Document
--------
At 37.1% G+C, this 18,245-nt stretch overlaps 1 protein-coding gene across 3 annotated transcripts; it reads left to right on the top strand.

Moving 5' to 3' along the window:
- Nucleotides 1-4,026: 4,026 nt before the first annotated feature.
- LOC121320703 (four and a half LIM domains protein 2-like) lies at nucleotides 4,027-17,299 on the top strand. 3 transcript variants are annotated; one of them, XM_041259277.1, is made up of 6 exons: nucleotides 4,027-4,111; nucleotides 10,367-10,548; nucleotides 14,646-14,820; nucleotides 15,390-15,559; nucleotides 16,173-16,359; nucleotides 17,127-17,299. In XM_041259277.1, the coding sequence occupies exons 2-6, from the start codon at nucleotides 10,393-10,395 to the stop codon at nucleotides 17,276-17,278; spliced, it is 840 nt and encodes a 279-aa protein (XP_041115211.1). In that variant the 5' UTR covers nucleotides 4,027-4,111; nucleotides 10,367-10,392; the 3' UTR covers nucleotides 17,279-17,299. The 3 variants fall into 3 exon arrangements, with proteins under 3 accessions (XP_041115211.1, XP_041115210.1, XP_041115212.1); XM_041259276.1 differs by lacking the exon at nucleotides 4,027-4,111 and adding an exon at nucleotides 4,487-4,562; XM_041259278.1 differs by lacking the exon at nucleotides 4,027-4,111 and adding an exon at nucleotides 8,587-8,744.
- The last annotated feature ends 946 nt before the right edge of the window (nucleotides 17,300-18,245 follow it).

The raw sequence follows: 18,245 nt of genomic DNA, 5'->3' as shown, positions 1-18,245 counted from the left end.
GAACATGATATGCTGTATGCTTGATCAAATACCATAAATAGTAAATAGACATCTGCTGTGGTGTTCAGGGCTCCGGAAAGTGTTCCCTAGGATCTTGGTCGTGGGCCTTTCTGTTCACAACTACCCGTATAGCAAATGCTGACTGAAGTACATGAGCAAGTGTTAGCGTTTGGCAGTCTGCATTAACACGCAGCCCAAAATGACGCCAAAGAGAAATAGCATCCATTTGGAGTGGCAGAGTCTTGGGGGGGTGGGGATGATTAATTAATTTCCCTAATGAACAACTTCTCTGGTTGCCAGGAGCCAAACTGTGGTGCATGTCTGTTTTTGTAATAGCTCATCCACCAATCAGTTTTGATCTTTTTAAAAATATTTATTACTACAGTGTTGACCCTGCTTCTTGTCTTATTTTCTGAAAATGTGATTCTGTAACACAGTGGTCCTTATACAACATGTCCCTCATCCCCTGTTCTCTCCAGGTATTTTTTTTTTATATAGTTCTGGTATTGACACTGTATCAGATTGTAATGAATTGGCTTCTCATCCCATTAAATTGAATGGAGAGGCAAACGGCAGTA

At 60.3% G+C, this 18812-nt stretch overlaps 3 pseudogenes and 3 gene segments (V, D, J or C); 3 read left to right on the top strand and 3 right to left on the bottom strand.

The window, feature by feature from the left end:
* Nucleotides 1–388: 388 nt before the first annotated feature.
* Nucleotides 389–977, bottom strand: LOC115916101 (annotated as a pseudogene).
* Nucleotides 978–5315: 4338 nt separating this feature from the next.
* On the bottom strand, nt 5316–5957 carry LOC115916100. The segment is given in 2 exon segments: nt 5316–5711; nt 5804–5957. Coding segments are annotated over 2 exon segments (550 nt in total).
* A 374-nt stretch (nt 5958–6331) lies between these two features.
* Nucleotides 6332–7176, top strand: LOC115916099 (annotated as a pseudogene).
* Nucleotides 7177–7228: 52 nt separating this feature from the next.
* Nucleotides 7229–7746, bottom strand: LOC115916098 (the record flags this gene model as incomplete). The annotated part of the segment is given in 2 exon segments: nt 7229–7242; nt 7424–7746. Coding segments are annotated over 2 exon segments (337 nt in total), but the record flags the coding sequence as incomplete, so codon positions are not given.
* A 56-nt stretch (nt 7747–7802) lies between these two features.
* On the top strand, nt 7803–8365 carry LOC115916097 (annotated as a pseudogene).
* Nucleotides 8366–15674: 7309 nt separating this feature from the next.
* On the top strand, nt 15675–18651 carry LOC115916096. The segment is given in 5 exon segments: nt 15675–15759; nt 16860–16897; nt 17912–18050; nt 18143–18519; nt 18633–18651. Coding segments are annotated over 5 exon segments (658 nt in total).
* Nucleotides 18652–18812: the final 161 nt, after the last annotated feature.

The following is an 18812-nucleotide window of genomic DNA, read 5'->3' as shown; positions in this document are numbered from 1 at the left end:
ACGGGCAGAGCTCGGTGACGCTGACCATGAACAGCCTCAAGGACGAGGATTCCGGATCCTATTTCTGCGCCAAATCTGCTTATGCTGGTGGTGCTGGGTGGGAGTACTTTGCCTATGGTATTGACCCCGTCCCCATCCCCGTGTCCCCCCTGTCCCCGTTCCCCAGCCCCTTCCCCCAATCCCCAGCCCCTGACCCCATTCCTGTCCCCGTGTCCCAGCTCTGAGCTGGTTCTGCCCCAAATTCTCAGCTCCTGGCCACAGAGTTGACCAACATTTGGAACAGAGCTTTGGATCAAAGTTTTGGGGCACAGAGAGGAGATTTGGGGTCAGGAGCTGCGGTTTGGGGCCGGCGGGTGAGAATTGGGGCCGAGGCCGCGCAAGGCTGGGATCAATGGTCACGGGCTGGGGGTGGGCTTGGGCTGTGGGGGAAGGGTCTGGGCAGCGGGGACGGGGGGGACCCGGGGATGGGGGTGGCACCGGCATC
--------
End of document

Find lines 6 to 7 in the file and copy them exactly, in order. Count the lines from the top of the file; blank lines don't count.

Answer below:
The raw sequence follows: 18,245 nt of genomic DNA, 5'->3' as shown, positions 1-18,245 counted from the left end.
GAACATGATATGCTGTATGCTTGATCAAATACCATAAATAGTAAATAGACATCTGCTGTGGTGTTCAGGGCTCCGGAAAGTGTTCCCTAGGATCTTGGTCGTGGGCCTTTCTGTTCACAACTACCCGTATAGCAAATGCTGACTGAAGTACATGAGCAAGTGTTAGCGTTTGGCAGTCTGCATTAACACGCAGCCCAAAATGACGCCAAAGAGAAATAGCATCCATTTGGAGTGGCAGAGTCTTGGGGGGGTGGGGATGATTAATTAATTTCCCTAATGAACAACTTCTCTGGTTGCCAGGAGCCAAACTGTGGTGCATGTCTGTTTTTGTAATAGCTCATCCACCAATCAGTTTTGATCTTTTTAAAAATATTTATTACTACAGTGTTGACCCTGCTTCTTGTCTTATTTTCTGAAAATGTGATTCTGTAACACAGTGGTCCTTATACAACATGTCCCTCATCCCCTGTTCTCTCCAGGTATTTTTTTTTTATATAGTTCTGGTATTGACACTGTATCAGATTGTAATGAATTGGCTTCTCATCCCATTAAATTGAATGGAGAGGCAAACGGCAGTA